6. Conclusion

After analyzing the impact of the COVID-19 pandemic on tourist arrivals in Belize, it has shown that the global health crisis has been the worst disaster for the tourism industry. It was certainly not a catastrophe which policymakers were preparing for as they now need to rethink and restructure the economy from tourism being the sole economic pillar. Nevertheless, there is hope that the tourism industry will rebound stronger as ever after learning from its detrimental experience. As Stuart-Hill & Sutfin (2020) stated that each shock or crisis to the tourism industry is always followed by a period of recovery, then stabilization. The most difficult task during the recovery period is to regain travelers’ and business owners’ confidence since the vaccine doesn’t guarantee a 100% chance of contracting the virus. The above countermeasures should be taken into deep consideration for the full reopening of the tourism industry. Besides, all parties such as travelers, citizens, employees, business owners, and tour operators should play their parts by taking their responsible action to always wear a mask and maintain social distance.

In conclusion, this research contributes to the ongoing literature on how the tourism industry is affected by the global health pandemic. As the virus is still affecting the globe, further research needs to be conducted to examine the full damage caused by the COVID-19 pandemic and whether the vaccine helps to regain traveler’s trust in fully reopening the tourism industry.

Cite this paper: Cheng, J. and Zetina, Z. (2021) A Study to Investigate the Impact of the COVID-19 Pandemic on Tourist Arrivals in Belize. Open Journal of Social Sciences, 9, 326-334. doi: 10.4236/jss.2021.97023.

[1]   Bodden, P. (2021, July 8). Belize Welcomes Carnival Vista Cruise. Belize Tourism Board.

[2]   Cafasso, S. (2020). Stanford Researchers Help Belize Plan for Sustainable, Nature-Based Development to Create More Economic Resilience amid the Global Pandemic. Stanford News, Stanford Natural Capital Project.

[3]   Central Bank of Belize (2020a). 2020 Annual Report & Statement of Accounts. Belize City, Belize: Central Bank of Belize.

[4]   Central Bank of Belize (2020b). Key Tourism Indicators. Belize City, Belize: Central Bank of Belize.

[5]   ECLAC (2020). Preliminary Overview of the Economies of Latin America and the Caribbean. United Nations (ECLAC).

[6]   Hussain, A., & Fusté-Forné, F. (2021). Post-Pandemic Recovery: A Case of Domestic Tourism in Akaroa (South Island, New Zealand). World, 2, 127-138.

[7]   International Monetary Fund (2020). World Economic Outlook: A Long and Difficult Ascent. Washington DC: International Monetary Fund.

[8]   Jane, S. (2020). Rebuilding Tourism for the Future: COVID-19 Policy Responses and Recovery. OECD Policy Responses to Coronavirus (COVID-19), OECD Tourism Paper.

[9]   Moloney, A. (2020). Caribbean Indigenous People Return to Roots as COVID-19 Shrinks Tourism. Thomson Reuters Foundation, US-Health-Coronavirus-Caribbean-Tourism.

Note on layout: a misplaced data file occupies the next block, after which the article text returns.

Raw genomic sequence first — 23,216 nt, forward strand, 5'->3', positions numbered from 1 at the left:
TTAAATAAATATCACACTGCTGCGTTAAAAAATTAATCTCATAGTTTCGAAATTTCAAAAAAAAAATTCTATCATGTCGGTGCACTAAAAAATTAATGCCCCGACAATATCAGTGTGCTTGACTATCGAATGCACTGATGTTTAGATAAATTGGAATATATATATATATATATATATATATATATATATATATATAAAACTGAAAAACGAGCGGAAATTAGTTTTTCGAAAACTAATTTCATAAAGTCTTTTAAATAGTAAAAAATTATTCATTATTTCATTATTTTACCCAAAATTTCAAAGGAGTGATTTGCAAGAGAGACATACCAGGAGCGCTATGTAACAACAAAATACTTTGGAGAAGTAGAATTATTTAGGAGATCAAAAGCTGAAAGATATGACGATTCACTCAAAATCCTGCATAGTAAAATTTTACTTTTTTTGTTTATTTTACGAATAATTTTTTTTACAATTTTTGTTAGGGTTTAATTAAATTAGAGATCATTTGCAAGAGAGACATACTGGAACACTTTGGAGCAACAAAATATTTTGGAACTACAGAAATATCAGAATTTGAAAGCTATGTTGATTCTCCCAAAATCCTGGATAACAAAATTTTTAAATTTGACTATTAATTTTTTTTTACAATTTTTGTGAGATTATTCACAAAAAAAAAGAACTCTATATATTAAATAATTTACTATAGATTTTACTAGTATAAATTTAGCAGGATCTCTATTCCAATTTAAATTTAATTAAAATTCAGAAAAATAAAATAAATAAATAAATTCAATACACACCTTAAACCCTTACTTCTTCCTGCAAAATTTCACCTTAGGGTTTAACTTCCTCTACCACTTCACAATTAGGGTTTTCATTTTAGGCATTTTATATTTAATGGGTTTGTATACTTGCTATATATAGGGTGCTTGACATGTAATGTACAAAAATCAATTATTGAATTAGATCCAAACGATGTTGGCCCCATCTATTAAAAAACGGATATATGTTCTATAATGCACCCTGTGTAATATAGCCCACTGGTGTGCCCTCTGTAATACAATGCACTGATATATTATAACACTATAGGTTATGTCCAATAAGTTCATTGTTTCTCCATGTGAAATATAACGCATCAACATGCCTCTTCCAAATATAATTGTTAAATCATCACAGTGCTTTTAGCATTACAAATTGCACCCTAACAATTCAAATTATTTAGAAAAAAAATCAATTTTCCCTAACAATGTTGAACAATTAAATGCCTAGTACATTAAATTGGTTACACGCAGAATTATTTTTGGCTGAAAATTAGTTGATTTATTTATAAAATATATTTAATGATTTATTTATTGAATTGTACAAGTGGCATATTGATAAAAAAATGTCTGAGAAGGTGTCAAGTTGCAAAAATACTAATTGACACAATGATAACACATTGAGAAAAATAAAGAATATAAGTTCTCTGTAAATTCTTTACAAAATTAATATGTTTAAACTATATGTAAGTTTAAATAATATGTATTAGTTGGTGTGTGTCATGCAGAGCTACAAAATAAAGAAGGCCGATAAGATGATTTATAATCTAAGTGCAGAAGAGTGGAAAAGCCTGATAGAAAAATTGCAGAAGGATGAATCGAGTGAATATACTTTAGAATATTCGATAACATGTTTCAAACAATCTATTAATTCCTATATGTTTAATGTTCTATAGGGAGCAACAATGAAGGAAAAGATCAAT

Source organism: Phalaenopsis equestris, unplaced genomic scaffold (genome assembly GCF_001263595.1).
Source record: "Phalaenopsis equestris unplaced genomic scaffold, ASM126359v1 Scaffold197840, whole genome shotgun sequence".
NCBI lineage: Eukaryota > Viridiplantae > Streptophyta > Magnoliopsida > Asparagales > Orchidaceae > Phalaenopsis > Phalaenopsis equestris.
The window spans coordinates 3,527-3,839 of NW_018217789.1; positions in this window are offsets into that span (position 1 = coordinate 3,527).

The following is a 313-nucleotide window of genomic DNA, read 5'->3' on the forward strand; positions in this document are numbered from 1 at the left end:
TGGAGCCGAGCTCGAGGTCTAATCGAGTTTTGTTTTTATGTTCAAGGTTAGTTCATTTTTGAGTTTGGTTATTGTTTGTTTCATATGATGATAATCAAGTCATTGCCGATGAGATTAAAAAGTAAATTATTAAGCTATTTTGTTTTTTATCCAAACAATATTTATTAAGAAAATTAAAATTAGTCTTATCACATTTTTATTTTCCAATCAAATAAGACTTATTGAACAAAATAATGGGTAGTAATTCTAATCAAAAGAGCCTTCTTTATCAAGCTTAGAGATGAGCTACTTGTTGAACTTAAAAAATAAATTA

[10]   Moreno-Luna, L., Robina-Ramírez, R., Sánchez-Oro Sánchez, M., & Castro-Serrano, J. (2021). Tourism and Sustainability in Times of COVID-19: The Case of Spain. International Journal of Environmental Research and Public Health, 18, 1859.

[11]   Mulder, N. (2020). The Impact of the COVID-19 Pandemic on the Tourism Sector in Latin America and the Caribbean and Options for a Sustainable and Resilient Recovery. Santiago: Economic Commission for Latin America and the Caribbean (ECLAC), United Nations.

[12]   Narayanan Gopalakrishnan, B., Peters, R., & Vanzetti, D. (2021). COVID-19 and Tourism: Assessing the Economic Consequences. Geneva: United Nations, UNCTAD.

[13]   Rivero, M. M., Leslie, J., Ruiz-Arranz, M., López Ghio, R., & Vasquez, G. (2020). BIDeconomics Belize: Developing a Sustainable, Resilient & Inclusive Belize. Felipe Herrera Library, Inter-American Development Bank.

[14]   Statistical Institute of Belize (2020). Tourism, Statistical Institute of Belize. Belize City, Belize: Statistical Institute of Belize.

[15]   Stuart-Hill, T., & Sutfin, E. (2020). The Recovery Equation: Travel and Tourism in the Post Pandemic Era; the Relationship between 'Industry Transparency’ and Speed of Recovery. Hospitality net.

[16]   The World Bank (2019). The World Bank Data Catalog. The World Bank.

[17]   The World Bank (2020). Belize—

[18]   United Nations Development Programme (2020). Support to the National Response and recovery to Contain the Impact of COVID-19. Belize: Regional Bureau for Latin America and the Caribbean, UNDP.

[19]   UNWTO (2020a). Impact Assessment of the Covid-19 Outbreak on International Tourism. UNWTO.

[20]   UNWTO (2020b). Tourism And COVID-19—Unprecedented Economic Impacts. World Tourism Organization, Secretary-General’s Policy Brief on Tourism and COVID-19.

[21]   Vivas Eugui, D., & Contreras, C. (2020). COVID-19 in the Caribbean and the Central America Region: Identifying Blue Pathways to Move Forward in a COVID-19 Context and Beyond. UNCTAD.

[22]   World Travel & Tourism Council (WTTC) (2018). Travel & Tourism Economic Impact 2018 Belize. London, UK: World Travel & Tourism Council.

[23]   World Travel & Tourism Council (WTTC) (2020). 174m Travel & Tourism Jobs Could Be Lost Due to COVID-19 and Travel Restrictions, Says WTTC. World Travel & Tourism Council.

[24]   Worldometer (2020).